No person really knows how much he or she remembers! Just close your eyes and try to recall everything you have ever seen. All the people, all the houses, all the streets, all the objects you have ever looked at, and all the words and numbers you have ever learned. There seems to be no end to it.
In our brain, there is a visual memory center where these millions of impressions are stored away, as neatly as in a good photographic library. We cannot yet explain how this miracle of filing away takes place. But we do know that it takes place in an orderly manner, according to subjects.
Because of this orderly arrangement, it is possible for one section to be injured or destroyed without harming other sections. For example, a person may have a brain injury or a haemorrhage and have his storehouse of certain memories wiped out. He may have “forgotten” how to use words, but he may still be able to use numbers!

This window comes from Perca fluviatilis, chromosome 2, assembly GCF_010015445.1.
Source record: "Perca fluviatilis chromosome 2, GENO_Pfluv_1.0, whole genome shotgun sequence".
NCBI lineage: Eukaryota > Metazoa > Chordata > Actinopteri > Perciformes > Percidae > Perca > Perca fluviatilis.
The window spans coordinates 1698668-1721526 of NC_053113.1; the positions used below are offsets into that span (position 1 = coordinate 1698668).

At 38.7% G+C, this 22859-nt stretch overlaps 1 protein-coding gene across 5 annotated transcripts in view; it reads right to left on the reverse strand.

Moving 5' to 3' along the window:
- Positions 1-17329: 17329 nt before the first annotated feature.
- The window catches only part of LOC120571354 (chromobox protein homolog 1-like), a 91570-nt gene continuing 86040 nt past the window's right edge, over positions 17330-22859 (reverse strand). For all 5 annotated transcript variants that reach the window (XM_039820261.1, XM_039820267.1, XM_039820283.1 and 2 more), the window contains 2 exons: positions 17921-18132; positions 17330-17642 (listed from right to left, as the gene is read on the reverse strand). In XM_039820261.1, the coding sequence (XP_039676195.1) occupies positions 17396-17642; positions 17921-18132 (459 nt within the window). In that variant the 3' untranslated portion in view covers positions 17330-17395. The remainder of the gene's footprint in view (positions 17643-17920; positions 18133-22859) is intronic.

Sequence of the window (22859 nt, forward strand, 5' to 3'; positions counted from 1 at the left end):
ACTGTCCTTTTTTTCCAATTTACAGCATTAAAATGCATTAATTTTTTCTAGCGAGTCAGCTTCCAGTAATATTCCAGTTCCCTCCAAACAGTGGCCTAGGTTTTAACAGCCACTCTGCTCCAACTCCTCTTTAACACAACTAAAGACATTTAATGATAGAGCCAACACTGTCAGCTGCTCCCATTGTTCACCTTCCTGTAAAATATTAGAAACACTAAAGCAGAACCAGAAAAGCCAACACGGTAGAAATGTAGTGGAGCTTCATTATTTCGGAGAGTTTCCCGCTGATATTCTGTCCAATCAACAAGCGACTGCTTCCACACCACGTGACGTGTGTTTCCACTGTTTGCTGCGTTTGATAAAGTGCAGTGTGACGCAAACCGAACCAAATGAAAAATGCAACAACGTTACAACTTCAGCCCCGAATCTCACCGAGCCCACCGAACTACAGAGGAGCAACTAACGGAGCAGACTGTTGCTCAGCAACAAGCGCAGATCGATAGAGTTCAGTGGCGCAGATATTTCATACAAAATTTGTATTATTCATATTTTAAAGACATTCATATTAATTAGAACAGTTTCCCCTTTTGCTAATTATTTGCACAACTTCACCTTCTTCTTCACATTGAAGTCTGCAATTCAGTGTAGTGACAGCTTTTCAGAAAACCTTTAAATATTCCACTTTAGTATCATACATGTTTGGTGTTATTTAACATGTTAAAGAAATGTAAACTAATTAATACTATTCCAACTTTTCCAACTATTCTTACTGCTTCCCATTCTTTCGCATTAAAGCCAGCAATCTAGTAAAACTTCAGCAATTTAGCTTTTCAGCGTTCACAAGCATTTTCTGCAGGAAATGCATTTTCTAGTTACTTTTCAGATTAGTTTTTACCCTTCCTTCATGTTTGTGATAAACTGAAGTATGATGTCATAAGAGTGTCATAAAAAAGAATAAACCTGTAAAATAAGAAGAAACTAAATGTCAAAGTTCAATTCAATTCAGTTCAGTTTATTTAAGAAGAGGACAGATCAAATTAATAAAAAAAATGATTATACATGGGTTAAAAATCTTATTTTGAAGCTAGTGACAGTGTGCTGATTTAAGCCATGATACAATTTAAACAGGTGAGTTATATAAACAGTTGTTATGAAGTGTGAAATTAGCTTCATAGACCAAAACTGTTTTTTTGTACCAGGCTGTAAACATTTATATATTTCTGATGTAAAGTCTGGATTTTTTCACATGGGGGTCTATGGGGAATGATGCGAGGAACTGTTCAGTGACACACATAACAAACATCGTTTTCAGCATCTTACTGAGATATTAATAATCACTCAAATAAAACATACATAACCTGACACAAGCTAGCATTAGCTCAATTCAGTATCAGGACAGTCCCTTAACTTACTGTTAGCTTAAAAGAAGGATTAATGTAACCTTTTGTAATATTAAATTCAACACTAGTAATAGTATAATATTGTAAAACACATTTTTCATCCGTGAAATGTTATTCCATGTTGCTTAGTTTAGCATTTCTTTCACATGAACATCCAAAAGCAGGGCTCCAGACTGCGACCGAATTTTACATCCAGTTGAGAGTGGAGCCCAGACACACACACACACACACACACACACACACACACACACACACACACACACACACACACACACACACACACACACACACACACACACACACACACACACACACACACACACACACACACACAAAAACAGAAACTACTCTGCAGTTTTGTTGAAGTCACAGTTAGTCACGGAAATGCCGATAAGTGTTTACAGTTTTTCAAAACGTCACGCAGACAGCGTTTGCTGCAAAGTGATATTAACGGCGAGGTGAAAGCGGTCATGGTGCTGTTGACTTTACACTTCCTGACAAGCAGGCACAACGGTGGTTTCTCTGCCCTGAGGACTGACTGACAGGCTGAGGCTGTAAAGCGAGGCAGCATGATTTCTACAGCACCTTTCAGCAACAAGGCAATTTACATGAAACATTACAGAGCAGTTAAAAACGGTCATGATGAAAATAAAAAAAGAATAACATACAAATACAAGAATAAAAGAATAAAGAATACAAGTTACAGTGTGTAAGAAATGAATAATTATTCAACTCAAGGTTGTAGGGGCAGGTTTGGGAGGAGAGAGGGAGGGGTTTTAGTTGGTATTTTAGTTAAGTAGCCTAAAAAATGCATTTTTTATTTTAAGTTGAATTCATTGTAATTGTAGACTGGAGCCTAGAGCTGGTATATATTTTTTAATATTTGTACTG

Sometimes people have “memory blindness” because of old age or an injury that prevents them from recognizing objects they see. They may look at a ball and not know what it is. But if they touch it, they are able to recognize it, because they are not depending on their visual storehouse of memory.
Our brain also has an auditory memory center. Here are stored all the sounds we remember, just as if it were a vast library of gramophone records. A person may also suffer from amnesia. This is usually caused by a state of great anxiety, and it makes a person forget certain associations that, unconsciously, he does not want to remember. When people with amnesia are treated, these associations can be restored and their memory may come back to normal.
How Do You Lose Your Memory?
1. vitamin B-12 deficiency.
2. sleep deprivation.
3. use of alcohol or drugs and some prescription medications.
4. anesthesia from recent surgery.
5. cancer treatments such as chemotherapy, radiation, or bone marrow transplant.
6. head injury or concussion.